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Iranian Friendly Fire Incident Kills 19, After Frigate Fires Missile At Support Ship

Images of Iranian ship Konarak after being hit by a guided missile in a friendly fire incident. via Twitter

At least 19 Iranian sailors are dead after a friendly fire attack in which a frigate accidentally fired a missile at a support ship in the Gulf of Oman, according to media reports.

Support vessel Konarak was operating near the southern city of Jask, south of the Strait of Hormuz. Iranian frigate Jamaran was conducting a naval exercise nearby and shot a new anti-ship missile at the support ship, killing 19 and injuring more than a dozen more, according to global news reports.

“On Sunday evening… during naval exercises performed by a number of the naval force’s vessels in the waters of Jask and Chabahar, an accident happened involving the Konarak light support ship vessel, causing the martyrdom of a number of brave members of the naval forces,” reads an Iranian navy statement, according to BBC.

Konarak appears to have been laying targets for the naval exercise when the accident occurred. According to The Guardian, Iranian state television reported that Konarak was struck “after moving a practice target to its destination and not creating enough distance between itself and the target.”

“The still burning Konarak was towed into the nearby port of Chabahar, with photographs showing its superstructure including its command bridge completely destroyed. Pictures of the dead crew were also published, as well as messages of condolences from senior figures in the armed forces, including the Revolutionary Guards,” The Guardian’s report continues.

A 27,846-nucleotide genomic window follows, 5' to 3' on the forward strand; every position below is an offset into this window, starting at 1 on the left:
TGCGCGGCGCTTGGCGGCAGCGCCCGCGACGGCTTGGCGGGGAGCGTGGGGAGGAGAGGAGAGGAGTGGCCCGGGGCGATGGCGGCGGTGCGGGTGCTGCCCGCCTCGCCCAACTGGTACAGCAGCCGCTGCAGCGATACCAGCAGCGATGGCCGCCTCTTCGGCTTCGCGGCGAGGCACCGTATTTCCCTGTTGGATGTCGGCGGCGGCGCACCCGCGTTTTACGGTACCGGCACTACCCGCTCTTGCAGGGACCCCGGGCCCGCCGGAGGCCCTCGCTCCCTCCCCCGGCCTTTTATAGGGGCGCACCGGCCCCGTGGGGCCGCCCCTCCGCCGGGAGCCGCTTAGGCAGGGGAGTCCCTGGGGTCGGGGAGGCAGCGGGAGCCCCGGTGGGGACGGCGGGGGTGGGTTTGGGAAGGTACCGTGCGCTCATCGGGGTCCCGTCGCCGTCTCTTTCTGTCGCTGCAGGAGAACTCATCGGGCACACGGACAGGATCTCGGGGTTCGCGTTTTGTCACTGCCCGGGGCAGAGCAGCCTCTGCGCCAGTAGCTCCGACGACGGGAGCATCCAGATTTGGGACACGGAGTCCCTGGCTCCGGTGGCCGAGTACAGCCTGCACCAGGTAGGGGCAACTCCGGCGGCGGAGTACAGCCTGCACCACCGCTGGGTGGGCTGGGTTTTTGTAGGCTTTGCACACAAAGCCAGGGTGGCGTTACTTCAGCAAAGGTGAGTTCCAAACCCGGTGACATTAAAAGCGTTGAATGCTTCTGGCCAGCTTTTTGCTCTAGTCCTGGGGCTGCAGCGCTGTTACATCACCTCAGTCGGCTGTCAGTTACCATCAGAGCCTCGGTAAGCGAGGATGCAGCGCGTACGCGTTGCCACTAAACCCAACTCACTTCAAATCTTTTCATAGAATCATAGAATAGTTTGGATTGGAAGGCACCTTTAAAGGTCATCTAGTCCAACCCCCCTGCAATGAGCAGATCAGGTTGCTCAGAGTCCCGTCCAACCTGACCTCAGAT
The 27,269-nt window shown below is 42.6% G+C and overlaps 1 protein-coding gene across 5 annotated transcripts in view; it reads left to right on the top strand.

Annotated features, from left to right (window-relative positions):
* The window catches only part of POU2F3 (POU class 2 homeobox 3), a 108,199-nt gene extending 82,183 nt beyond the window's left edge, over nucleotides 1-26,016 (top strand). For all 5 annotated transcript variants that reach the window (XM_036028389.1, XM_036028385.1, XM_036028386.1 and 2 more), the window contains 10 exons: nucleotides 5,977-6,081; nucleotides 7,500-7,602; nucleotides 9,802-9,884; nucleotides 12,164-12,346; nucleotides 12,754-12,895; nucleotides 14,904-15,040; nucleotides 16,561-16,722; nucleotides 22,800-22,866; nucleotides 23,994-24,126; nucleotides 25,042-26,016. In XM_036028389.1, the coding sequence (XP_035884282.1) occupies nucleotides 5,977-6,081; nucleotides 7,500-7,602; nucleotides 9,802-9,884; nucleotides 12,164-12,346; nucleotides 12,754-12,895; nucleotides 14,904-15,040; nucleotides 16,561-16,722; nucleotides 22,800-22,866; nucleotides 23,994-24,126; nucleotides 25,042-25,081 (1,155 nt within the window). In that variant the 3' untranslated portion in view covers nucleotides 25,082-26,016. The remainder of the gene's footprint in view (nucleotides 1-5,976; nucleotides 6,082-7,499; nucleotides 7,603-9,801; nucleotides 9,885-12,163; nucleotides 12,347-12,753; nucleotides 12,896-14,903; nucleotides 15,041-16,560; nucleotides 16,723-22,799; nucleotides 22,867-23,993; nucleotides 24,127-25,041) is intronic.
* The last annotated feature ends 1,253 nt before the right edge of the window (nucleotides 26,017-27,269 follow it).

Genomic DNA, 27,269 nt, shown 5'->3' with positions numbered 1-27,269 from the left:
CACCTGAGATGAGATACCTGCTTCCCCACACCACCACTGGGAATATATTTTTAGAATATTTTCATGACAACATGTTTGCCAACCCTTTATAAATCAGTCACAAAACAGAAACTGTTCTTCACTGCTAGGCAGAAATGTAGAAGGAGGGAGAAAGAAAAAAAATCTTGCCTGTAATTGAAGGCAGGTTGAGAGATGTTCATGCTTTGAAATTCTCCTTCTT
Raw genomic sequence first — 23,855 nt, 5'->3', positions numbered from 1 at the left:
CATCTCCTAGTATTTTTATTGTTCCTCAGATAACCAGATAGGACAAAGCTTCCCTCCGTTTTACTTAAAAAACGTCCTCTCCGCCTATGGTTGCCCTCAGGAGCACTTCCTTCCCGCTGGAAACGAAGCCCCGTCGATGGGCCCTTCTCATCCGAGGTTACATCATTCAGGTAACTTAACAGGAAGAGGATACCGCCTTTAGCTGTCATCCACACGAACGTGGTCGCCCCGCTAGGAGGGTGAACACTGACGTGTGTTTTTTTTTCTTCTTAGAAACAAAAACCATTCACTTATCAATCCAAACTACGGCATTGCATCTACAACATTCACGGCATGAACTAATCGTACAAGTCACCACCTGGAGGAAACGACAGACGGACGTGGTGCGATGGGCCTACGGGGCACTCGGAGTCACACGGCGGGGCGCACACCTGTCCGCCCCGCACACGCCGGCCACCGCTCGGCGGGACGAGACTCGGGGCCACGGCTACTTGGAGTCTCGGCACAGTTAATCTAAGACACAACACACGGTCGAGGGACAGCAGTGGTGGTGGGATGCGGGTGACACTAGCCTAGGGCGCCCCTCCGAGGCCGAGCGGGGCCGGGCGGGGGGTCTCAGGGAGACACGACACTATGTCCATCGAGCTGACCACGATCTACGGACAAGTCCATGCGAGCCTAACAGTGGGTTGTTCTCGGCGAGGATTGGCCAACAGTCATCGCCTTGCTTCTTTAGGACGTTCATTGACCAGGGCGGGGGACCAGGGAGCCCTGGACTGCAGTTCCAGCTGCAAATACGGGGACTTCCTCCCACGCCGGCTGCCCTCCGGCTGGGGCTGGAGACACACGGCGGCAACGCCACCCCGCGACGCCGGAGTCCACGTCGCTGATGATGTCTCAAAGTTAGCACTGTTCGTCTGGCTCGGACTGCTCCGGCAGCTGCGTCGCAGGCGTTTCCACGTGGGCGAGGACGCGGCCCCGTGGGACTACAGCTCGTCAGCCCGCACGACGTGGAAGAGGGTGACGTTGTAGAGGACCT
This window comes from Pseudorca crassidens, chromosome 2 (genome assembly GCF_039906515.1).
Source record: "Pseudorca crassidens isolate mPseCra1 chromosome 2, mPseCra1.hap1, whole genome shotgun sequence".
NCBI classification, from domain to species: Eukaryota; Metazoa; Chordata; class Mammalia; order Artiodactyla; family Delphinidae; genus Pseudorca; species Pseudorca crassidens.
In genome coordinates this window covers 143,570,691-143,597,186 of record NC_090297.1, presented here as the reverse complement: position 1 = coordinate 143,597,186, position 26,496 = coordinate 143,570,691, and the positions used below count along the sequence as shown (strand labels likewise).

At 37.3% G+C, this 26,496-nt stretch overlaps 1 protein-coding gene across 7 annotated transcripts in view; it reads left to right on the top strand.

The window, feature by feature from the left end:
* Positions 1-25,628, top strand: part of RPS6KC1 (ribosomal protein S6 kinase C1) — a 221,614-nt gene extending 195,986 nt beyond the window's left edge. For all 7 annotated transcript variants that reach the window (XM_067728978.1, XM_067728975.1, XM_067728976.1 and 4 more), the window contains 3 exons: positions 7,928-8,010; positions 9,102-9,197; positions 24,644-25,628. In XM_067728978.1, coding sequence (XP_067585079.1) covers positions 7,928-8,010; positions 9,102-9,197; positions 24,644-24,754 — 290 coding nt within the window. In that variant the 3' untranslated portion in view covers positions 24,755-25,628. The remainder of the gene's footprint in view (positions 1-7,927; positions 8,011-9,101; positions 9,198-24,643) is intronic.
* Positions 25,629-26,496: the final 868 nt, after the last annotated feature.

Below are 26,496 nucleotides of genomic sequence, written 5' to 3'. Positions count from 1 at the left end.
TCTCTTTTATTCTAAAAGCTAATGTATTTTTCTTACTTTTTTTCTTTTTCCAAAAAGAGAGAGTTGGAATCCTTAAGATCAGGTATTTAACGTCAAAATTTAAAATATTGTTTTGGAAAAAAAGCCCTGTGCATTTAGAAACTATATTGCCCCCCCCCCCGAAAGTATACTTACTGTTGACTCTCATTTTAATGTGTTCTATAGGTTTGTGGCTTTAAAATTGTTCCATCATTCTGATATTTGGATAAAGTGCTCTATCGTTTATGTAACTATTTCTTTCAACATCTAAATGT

Images of Iranian ship Konarak after being hit by a guided missile in a friendly fire incident. via Twitter

The incident occurred between two ships within Iran’s conventional Navy, the Islamic Republic of Iran Navy (IRIN) or NEDAJA. This force is separate from the Islamic Revolutionary Guard Corps Navy (IRGCN), the naval force of the country’s religious leaders that was involved in harassing U.S. Navy and Coast Guard ships last month and has been involved in high-profile incidents such as the detention of merchant ship M/V Maersk Tigris in 2015.

Konarak was built for Iran in the Netherlands in 1988 as part of the 10-ship class of Hendijan-class support vessels. The ship has more recently been upgunned, according to Al Jazeera, which reported that Konarak was overhauled in 2018 and was now able to launch sea missiles. Iran Front Page (IFP) News also reported that the ship not only serves as a personnel- and cargo-carrier but can also lay mines and has been equipped with weapons such as cruise missiles in recent years.

This accident is the second major mishap for Iranian military forces this year, with Iran’s armed forces admitting it shot down a Ukraine-bound Boeing 737 as it was taking off from Imam Khomeini Airport near Tehran.

Categories: News & Analysis
Megan Eckstein

About Megan Eckstein

Megan Eckstein is the deputy editor for USNI News. She previously covered Congress for Defense Daily and the U.S. surface navy and U.S. amphibious operations as an associate editor for Inside the Navy.